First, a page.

"axios": "^0.19.0",
    "express": "^4.17.1",
    "radium": "^0.25.2",
    "react": "^16.8.6",
    "react-animations": "^1.0.0",
    "react-dom": "^16.8.6",
    "react-scripts": "3.0.1",
    "react-slick": "^0.24.0",
    "spiced-pg": "^1.0.0",
    "styled-components": "^4.3.2"
  },
  "engines": {
    "npm": "6.10.0",
    "node": "v10.16.0"
  },
  "proxy": "http://localhost:8080",
  "scripts": {
    "start": "react-scripts start",
    "build": "react-scripts build",
    "test": "react-scripts test",
    "eject": "react-scripts eject"
  },
  "eslintConfig": {
    "extends": "react-app"
  },
  "browserslist": {
    "production": [
      ">0.2%",
      "not dead",
      "not op_mini all"
    ],
    "development": [
      "last 1 chrome version",
      "last 1 firefox version",
      "last 1 safari version"
    ]
  }
}
 

Given the popularity of the post, I should probably completely overhaul it. A few things have changed in create-react-app since.

Sounds like this though...

facebook.github.io/create-react-ap...

It's probably an issue with your proxy settings. CRA has changed a few bits with regards to proxies since, it's worth taking a look at their docs.

 

Quick question! If you don't want to develop and test the React app and the API at the same time, is the proxy step necessary?

Also, how would API requests look like on the React app? With or without proxy.

 

Hey Sammy!

All of the requests are for absolute paths. So for the ping example would just be:

/ping

Then node works out to send it to the right place. This maps the create react app on port 3000 to the api requests on 8080.

If you want them on a separate server you'll need to call with the port number, or domain that you setup your api server on.

Like so:

yourdomain:8080/ping

With that option, however you'll neeed to fiddle with your API access control. So that you only allow access to your app, not the whole internet. However, this can be more tricky and fiddly and depends a lot on how you setup your architecture.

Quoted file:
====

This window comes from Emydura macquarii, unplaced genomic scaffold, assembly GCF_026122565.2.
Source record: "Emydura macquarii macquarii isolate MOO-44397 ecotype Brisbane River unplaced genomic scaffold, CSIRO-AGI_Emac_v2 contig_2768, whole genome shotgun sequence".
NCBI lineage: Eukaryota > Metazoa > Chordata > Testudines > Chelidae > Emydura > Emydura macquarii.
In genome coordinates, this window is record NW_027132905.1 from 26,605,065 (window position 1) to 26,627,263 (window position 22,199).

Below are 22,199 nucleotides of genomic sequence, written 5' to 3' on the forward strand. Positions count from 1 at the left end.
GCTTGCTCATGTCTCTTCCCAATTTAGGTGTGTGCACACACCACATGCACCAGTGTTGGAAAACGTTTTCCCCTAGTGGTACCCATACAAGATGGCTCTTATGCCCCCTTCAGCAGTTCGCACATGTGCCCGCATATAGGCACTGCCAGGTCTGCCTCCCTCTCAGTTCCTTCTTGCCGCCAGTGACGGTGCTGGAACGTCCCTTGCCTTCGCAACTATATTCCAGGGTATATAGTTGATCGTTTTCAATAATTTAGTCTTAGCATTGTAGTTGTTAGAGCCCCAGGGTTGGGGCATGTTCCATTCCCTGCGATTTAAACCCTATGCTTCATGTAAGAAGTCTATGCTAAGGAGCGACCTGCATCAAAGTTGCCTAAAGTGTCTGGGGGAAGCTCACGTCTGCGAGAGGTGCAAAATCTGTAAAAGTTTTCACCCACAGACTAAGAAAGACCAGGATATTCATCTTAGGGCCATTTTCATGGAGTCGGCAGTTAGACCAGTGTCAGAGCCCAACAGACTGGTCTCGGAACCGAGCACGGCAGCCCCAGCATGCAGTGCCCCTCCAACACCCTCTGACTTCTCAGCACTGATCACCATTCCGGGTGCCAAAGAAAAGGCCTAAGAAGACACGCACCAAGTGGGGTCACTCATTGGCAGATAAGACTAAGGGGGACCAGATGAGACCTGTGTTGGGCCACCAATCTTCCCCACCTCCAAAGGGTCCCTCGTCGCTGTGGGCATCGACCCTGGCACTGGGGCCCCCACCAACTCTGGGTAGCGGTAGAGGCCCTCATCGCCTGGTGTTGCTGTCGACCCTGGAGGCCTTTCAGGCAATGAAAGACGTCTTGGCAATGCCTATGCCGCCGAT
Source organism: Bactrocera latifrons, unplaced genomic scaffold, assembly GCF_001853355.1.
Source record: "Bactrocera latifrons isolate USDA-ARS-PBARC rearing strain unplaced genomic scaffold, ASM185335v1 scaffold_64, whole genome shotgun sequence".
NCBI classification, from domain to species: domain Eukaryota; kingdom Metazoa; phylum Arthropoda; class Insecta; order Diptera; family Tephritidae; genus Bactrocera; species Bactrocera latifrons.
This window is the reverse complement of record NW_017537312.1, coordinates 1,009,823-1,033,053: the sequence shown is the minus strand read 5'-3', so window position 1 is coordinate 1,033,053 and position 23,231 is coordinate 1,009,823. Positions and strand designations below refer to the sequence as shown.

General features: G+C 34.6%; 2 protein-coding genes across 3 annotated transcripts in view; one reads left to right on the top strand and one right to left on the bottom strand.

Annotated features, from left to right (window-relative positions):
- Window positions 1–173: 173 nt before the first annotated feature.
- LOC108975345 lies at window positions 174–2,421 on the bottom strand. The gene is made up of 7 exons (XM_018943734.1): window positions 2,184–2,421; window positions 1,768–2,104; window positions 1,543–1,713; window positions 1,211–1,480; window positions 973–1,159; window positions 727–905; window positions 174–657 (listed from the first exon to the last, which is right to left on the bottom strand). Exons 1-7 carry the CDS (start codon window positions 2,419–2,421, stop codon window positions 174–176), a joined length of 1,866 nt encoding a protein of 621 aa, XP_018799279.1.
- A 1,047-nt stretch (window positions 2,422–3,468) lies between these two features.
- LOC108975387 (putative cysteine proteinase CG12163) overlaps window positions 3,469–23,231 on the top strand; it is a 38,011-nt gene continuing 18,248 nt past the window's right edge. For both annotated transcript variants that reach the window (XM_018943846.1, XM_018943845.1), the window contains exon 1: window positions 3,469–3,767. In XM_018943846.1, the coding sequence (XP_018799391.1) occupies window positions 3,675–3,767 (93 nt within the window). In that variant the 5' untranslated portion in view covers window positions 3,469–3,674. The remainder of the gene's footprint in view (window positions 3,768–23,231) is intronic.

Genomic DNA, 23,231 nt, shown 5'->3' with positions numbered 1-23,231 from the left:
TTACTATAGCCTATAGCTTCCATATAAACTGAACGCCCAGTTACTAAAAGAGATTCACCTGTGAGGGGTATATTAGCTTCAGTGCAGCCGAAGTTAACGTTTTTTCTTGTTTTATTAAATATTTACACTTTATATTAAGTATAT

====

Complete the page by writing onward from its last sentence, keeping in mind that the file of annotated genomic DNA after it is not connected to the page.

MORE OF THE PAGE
hey Lou, thanks for the article.
I'm trying this to see if I can get some environment variables to my static app, but I can't seem to get it to work. I'm assuming I have to pass them in to the client some how.
Do you have any ideas?

thx

 

I'm a little confused, environment variables are typically for configuring your back end rather than exposing anywhere else. Could you elaborate on what you're trying to achieve?

 

I don't remember exactly what I was trying to achieve, but an example I can think of is hitting endpoints in different dev environments. For example:
GET => dev.mydomain.com/myendpoint
GET => qa.mydomain.com/myendpoint
GET => mydomain.com/myendpoint

I would want to consume the same environment variables that my Microservices use, instead of creating a hardcoded copy in my JS code.

Hope it makes sense.

 

Hi @Lou, when i deploy to server, it had an error: Error: ENOENT: no such file or directory, stat '/home/namld/projects/raca/build/index.html'. How to fix it?

 

make sure you run npm run build before, otherwise you will not have a build directory

 

Patrick's suggestion sounds correct, let me know if you had any other issues.

 

Thanks for the tutorial! I just followed it successfully to setup a new project that uses CRA and Express.